This system should be run by an independent central bank of carbon not by a climate change department or an Australian Treasury. An independent central bank of carbon should run a policy in a very similar way to the way the Reserve Bank runs monetary policy, where government sets the long-term goals and independent experts implement the policy. [xii]
Makes sense to the crows, with a couple of caveats. A carbon bank must be as independent of government as it is indifferent to special interest pleading. It must be managed by economists, preferably ones who think the Productivity Commission is staffed by softies when it comes to dealing with rent seekers and anybody who has even worn a green tie or scarf must be barred from the board.
And, to ensure it’s independence, the government must set an objective for the carbon bank and then get out of the way for good on implementation, using the precedent of bipartisan support for the RBA’s responsibility to contain inflation and its legislated obligation to maintain full employment.[xiii]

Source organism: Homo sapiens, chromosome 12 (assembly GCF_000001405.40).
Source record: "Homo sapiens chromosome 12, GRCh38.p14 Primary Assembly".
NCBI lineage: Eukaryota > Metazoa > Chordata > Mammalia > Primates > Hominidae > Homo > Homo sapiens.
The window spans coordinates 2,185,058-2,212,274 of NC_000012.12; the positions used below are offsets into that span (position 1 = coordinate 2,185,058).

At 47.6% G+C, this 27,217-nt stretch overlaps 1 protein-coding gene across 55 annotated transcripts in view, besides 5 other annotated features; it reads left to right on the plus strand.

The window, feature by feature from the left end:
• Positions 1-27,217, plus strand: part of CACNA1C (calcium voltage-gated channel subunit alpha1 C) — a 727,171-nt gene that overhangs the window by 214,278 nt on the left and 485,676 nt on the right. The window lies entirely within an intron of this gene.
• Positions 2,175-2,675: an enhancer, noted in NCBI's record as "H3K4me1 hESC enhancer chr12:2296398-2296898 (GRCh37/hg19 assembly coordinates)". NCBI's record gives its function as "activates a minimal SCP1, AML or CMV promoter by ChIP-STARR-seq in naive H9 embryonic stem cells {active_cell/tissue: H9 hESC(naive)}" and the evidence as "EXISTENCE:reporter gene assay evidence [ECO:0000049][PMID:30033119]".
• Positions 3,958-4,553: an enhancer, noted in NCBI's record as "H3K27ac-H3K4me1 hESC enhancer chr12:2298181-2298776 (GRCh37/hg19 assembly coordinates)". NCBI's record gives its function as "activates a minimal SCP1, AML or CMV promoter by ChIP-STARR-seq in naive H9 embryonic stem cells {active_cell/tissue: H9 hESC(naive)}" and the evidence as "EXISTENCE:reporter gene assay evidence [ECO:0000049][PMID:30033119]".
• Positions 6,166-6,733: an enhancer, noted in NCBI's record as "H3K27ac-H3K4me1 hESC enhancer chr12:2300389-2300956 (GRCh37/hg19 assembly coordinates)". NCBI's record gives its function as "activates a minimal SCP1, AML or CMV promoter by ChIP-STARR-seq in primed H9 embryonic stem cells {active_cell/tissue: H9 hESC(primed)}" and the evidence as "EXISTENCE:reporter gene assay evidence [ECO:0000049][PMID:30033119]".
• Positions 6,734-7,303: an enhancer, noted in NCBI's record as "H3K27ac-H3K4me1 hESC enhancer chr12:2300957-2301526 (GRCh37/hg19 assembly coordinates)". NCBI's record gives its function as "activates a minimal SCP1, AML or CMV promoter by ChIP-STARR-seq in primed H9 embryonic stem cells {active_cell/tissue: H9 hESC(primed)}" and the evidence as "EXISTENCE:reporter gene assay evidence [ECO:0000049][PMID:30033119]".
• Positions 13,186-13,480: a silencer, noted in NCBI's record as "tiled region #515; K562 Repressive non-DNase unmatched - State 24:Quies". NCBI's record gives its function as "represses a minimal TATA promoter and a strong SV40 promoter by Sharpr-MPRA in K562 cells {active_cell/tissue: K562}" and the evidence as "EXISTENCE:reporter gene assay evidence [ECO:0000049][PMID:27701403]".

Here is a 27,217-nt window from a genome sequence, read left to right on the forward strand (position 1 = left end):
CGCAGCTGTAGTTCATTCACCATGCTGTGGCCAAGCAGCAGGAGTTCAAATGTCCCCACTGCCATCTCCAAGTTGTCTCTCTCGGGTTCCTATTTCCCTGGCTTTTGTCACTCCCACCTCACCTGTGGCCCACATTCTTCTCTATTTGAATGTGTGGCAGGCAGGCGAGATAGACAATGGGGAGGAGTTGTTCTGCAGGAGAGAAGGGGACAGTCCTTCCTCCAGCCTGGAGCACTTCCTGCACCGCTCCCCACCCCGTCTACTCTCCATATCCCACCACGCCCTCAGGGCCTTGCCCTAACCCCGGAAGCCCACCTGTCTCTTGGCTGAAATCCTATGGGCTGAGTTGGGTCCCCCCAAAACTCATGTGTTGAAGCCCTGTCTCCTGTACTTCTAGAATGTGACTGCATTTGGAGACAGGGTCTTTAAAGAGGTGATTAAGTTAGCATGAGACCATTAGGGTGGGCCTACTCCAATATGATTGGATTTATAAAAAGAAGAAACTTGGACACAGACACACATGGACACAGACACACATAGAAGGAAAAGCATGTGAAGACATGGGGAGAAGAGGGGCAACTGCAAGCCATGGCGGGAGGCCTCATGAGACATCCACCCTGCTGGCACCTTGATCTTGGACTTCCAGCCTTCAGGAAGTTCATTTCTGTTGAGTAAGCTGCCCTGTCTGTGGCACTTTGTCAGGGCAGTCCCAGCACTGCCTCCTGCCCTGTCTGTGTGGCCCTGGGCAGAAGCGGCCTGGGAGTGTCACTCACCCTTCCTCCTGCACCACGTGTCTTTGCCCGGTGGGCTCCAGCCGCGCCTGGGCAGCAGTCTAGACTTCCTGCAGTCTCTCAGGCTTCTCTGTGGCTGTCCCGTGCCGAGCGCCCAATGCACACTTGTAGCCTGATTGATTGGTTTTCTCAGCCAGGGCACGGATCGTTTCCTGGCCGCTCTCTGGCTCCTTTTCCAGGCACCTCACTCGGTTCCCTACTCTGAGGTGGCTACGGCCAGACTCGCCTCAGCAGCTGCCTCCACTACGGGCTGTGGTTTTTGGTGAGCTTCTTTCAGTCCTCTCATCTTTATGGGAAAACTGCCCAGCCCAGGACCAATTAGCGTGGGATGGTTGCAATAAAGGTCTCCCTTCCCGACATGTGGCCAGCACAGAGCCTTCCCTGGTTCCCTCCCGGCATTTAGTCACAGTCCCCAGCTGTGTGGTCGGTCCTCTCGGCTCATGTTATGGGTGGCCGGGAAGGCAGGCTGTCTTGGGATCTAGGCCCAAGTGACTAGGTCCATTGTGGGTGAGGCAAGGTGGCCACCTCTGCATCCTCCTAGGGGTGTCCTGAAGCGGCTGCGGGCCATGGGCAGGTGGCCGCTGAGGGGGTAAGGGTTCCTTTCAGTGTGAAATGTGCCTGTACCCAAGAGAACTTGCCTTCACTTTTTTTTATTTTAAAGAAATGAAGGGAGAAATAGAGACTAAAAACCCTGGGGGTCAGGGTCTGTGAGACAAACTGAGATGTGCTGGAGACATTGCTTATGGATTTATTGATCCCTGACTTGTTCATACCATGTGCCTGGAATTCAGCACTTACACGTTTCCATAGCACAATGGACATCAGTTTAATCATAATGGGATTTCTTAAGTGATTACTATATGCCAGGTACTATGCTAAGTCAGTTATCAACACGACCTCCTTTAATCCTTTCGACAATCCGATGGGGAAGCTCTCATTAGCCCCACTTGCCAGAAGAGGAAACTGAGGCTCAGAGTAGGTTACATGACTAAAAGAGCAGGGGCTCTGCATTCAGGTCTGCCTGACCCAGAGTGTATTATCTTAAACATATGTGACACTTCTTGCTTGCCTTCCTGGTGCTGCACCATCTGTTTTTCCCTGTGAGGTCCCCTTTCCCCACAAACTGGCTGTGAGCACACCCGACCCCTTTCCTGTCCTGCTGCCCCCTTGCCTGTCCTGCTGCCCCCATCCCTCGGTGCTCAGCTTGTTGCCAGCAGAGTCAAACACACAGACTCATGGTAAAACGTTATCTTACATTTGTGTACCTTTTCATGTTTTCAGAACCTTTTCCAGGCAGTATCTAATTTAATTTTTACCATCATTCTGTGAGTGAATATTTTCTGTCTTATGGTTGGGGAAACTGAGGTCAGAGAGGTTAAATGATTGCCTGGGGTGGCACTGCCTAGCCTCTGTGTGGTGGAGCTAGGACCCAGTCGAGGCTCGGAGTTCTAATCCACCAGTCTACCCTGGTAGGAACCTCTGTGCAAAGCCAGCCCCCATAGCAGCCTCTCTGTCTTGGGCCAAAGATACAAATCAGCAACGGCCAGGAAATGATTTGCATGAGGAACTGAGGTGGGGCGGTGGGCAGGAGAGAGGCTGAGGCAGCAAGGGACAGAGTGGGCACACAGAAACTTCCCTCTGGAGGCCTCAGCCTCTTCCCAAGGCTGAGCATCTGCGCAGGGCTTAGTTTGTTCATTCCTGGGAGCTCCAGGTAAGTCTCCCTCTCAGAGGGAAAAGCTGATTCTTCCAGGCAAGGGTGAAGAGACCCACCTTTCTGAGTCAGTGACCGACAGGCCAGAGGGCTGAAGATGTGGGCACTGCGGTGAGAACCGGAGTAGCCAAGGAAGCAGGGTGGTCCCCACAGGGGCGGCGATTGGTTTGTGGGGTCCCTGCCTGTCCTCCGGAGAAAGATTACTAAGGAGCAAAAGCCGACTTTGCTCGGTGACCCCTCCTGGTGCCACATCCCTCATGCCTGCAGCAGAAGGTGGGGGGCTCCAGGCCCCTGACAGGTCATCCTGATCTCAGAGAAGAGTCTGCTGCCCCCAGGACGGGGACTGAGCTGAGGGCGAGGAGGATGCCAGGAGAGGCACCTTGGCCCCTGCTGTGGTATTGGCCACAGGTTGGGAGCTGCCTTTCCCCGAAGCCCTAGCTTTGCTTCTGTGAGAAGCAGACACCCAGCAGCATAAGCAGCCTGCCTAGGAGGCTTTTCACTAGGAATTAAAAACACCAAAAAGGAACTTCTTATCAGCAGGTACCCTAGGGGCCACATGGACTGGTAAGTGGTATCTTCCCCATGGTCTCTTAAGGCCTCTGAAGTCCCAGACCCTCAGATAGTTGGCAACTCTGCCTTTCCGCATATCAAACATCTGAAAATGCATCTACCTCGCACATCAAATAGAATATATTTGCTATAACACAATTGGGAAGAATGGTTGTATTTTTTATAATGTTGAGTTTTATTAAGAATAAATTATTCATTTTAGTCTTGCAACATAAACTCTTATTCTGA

The Green extreme will argue such requirements might reduce the rate of emissions reduction, but emissions trading is now about more than the environment.
Professor Garnaut has seen to that.
[i] Ross Garnaut, Climate change review update 2011: carbon pricing and reducing Australia’s emissions @ www.garnautreview.org.au recovered on March 19
[iii] ABC TV, Q&A, March 14 @ www.abc.net.au/tv/qanda/txt/s3157403.htm?show=transcript
[iv] Graham Lloyd and Stephen Matchett, “China still in thrall to king coal,” The Australian, March 16
[v] Garnaut, op cit 25
[vi] Garnaut, op cit 11
[vii] Simon Wilson, “Is Europe’s carbon emissions trading system working?” Moneyweek, January 28
[viii] Terry Macalister and Tim Webb, “Carbon fraud may force longer closure on EU emissions trading,” The Guardian, January 23
[ix] Michelle Chan, “Lessons designed from the financial crisis: designing carbon markets for environmental effectiveness and financial stability,” Carbon and Climate Law Review, 2, (2009) 152-160, 160
[xi] Warwick McKibbin, Adele Morris and Peter Wilcoxen, “A Copenhagen collar: achieving comparable effort through carbon price agreements,” Brookings Institution, August 2009, www.brookings.edu/reports/2009/08_carbon_morris.aspx recovered on August 20, Senate Economics Committee, “Inquiry on the regulation to implement the CPRS,” 11.22 @ www.aph.gov.au/senate/committee/economics_ctte/cprs_09 recovered on March 20
[xii] Senate Economics Committee, op cit 11.26
[xiii] Reserve Bank of Australia, “RBA: a brief history,” @